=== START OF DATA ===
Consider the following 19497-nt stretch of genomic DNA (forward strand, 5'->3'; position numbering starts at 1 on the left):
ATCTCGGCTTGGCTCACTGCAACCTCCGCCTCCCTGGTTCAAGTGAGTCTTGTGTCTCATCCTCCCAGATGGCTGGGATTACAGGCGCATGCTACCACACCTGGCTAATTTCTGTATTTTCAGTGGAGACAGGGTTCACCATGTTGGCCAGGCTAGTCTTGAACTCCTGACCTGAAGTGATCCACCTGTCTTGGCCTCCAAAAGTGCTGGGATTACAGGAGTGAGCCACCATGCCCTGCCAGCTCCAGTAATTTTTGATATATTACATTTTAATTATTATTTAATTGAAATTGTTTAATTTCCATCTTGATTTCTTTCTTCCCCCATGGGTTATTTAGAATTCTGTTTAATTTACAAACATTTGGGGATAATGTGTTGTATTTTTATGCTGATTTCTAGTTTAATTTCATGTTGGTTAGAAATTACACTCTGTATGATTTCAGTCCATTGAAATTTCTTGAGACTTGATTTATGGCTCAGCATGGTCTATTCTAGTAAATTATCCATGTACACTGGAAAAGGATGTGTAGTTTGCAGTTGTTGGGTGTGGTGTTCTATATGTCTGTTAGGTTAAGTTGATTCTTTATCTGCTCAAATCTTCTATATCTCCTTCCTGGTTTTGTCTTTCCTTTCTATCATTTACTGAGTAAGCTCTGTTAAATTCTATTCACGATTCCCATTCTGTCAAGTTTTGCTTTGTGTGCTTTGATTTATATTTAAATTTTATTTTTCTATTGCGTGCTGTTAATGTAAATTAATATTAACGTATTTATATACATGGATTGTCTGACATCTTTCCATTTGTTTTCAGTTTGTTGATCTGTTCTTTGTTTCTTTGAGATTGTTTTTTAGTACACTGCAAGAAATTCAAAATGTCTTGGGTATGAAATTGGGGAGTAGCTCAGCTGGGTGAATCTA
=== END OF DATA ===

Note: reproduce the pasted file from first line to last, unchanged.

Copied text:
Consider the following 19497-nt stretch of genomic DNA (forward strand, 5'->3'; position numbering starts at 1 on the left):
ATCTCGGCTTGGCTCACTGCAACCTCCGCCTCCCTGGTTCAAGTGAGTCTTGTGTCTCATCCTCCCAGATGGCTGGGATTACAGGCGCATGCTACCACACCTGGCTAATTTCTGTATTTTCAGTGGAGACAGGGTTCACCATGTTGGCCAGGCTAGTCTTGAACTCCTGACCTGAAGTGATCCACCTGTCTTGGCCTCCAAAAGTGCTGGGATTACAGGAGTGAGCCACCATGCCCTGCCAGCTCCAGTAATTTTTGATATATTACATTTTAATTATTATTTAATTGAAATTGTTTAATTTCCATCTTGATTTCTTTCTTCCCCCATGGGTTATTTAGAATTCTGTTTAATTTACAAACATTTGGGGATAATGTGTTGTATTTTTATGCTGATTTCTAGTTTAATTTCATGTTGGTTAGAAATTACACTCTGTATGATTTCAGTCCATTGAAATTTCTTGAGACTTGATTTATGGCTCAGCATGGTCTATTCTAGTAAATTATCCATGTACACTGGAAAAGGATGTGTAGTTTGCAGTTGTTGGGTGTGGTGTTCTATATGTCTGTTAGGTTAAGTTGATTCTTTATCTGCTCAAATCTTCTATATCTCCTTCCTGGTTTTGTCTTTCCTTTCTATCATTTACTGAGTAAGCTCTGTTAAATTCTATTCACGATTCCCATTCTGTCAAGTTTTGCTTTGTGTGCTTTGATTTATATTTAAATTTTATTTTTCTATTGCGTGCTGTTAATGTAAATTAATATTAACGTATTTATATACATGGATTGTCTGACATCTTTCCATTTGTTTTCAGTTTGTTGATCTGTTCTTTGTTTCTTTGAGATTGTTTTTTAGTACACTGCAAGAAATTCAAAATGTCTTGGGTATGAAATTGGGGAGTAGCTCAGCTGGGTGAATCTA